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The consensus is that it is a bad idea to write about or review ballets.  Audience members have, to some degree, the same bad reputation as the performers and venues: blinkered, pretentious and antiquated. The winter months in particular promote the idea that ballet is all about pretty white waifs in feathers pretending to be princesses to the strains of Tchaikovsky.  Both the big venues and the small crack open the Nutcracker and get the tube pasted with pictures of music box twirlers. Despite the Royal Opera House also playing host to a performance of Swan Lake this November, something far more exciting is also taking place.  For alongside the usual suspects on the bill, a number of modern ballets – often short, one-act performances coupled together in groups of three – are also being touted.

A few weeks back, I went to see one of the first of these this winter, a mixed bill of Viscera, Infra and Fool’s Paradise.  Having been shunned by my first date for the night – apparently a UCL Ulysses tour around Dublin was more enticing than Me in Covent Garden – I tentatively messaged Olia instead, half expecting to get a ‘Ballet, seriously?’ response.  As it was, she not only really sweetly accepted, but later even admitted to shedding a few tears during the evening – and not, I believe, at having witnessed a snap shot into our future aged lives.

I get the impression that these three ballets were the kind of thing that would be fully applauded by Thomas Leroy, the control freak director played by Vincent Cassel in Black Swan.  I could hear his instruction ‘we want to strip it all back…’ as the first set of dancers came on in teeny deep red leotards made to look backless so that when they turned around all you saw of the female dancer was a tiny pair of pants and long back knotted with crazy over-developed muscles.  Along with no tutus, there were also no props of any kind on stage, so all focus was on the semi-naked dancers instead of on ornate cots for Sleeping Beauty or scary nutcracker dolls.

I don’t know what the story was behind any of the three performances.  I have the programme next to me, so I could find out.  Doing so, however, might miss the point.  For the point was that you could fall into the performance as easily as post-wine sleep without having been brought up on a Disney version of it.  It was enough just to be entranced by the movement of the dancers and their insane athleticism.  It was also amazing to see so many male dancers and to really see them dance, and not just flit in and out with a hunting bow or lifting up the prima ballerina lead.  If a grown-up version of Billy Eliot really does exist somewhere then surely he is, or should be, dancing this kind of role and not just playing handsome-and-wealthy to a Half Girl, Half Swan.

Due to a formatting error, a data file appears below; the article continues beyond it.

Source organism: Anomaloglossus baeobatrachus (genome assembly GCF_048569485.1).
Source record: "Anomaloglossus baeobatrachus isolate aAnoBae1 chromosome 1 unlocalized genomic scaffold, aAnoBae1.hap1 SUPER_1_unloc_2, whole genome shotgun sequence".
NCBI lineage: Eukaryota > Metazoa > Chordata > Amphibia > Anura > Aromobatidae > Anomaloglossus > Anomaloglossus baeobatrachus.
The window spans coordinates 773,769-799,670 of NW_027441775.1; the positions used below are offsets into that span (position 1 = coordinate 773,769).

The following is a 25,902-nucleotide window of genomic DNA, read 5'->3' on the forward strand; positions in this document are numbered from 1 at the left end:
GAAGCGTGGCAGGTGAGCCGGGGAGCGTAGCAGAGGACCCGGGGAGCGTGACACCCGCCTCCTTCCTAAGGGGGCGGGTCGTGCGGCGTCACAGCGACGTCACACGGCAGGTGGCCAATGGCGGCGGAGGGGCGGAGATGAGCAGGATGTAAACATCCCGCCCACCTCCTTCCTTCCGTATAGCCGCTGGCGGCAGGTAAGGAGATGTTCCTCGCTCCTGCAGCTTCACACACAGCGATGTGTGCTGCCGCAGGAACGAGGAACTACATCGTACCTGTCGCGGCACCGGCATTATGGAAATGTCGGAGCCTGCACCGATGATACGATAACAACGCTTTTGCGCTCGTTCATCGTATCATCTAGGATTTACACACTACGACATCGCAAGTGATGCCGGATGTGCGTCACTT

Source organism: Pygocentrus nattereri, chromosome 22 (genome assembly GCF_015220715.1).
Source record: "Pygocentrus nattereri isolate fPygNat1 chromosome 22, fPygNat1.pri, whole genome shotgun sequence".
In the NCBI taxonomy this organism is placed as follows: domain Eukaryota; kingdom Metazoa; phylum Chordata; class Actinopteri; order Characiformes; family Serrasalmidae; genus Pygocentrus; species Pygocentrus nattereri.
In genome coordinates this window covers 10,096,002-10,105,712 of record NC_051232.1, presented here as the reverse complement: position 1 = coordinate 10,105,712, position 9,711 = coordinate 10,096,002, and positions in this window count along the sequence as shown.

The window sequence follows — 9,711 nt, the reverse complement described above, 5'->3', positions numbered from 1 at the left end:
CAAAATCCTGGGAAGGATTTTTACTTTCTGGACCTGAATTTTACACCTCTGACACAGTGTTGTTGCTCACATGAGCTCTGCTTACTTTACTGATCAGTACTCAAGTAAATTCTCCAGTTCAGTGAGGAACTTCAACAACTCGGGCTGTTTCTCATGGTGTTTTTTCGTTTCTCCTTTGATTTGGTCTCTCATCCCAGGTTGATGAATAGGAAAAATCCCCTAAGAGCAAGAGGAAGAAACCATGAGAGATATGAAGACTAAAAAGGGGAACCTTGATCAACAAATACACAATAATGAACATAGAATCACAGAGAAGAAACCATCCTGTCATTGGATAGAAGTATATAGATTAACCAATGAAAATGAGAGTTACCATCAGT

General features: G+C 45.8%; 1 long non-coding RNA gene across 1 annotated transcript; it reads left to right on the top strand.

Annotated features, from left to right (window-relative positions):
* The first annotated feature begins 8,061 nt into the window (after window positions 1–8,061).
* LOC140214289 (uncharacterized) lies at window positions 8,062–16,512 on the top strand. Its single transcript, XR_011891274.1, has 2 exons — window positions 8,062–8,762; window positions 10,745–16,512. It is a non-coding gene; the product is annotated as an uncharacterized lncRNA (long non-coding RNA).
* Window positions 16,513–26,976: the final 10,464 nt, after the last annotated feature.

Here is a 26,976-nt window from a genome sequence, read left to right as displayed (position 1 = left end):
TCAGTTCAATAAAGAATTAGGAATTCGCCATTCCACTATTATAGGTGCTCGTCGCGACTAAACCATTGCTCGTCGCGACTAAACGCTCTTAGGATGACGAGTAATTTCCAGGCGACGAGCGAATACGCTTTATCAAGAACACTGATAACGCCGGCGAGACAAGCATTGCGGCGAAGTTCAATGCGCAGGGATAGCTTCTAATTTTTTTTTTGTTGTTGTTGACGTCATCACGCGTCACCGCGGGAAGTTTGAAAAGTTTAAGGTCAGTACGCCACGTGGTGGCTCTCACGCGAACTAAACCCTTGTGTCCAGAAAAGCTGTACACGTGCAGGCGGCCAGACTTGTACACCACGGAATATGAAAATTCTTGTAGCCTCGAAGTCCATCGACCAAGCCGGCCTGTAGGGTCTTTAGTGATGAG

It was also – and here is something for the ‘everything is over-sexualized these days’ brigade – one of the most truly sexy things I have not just recently, but ever, seen.  Yes, that is correct, Sex at the Royal Opera House: lock up your daughters.  By which I mean it was sexy in a broken down, dusty and sweaty way, with hints of both old-fashioned romance and modern inhibition losing, a lot like a Dolce and Gabbana advert.

Until the 5th December another three-part show Concerto/Las Hermanas/Requium is showing and later in December another mixed bill, this time of classics including The Firebird appears.  I am really hoping many more contemporary ballets are going to be shown in coming years, either in this format or as full productions, as this is completely the direction the Royal Ballet should be heading in order to keep audiences and to create a legacy of new and contemporary choreography and performances.  This, I think, rather than Odeon screenings of the classics is going to bring in a new set of people unashamed to go to The Ballet.

Read this and weekly London culture pickings at:http://www.suitcasemag.com/cherry-picked-londonyoud-be-a-fool-not-to/

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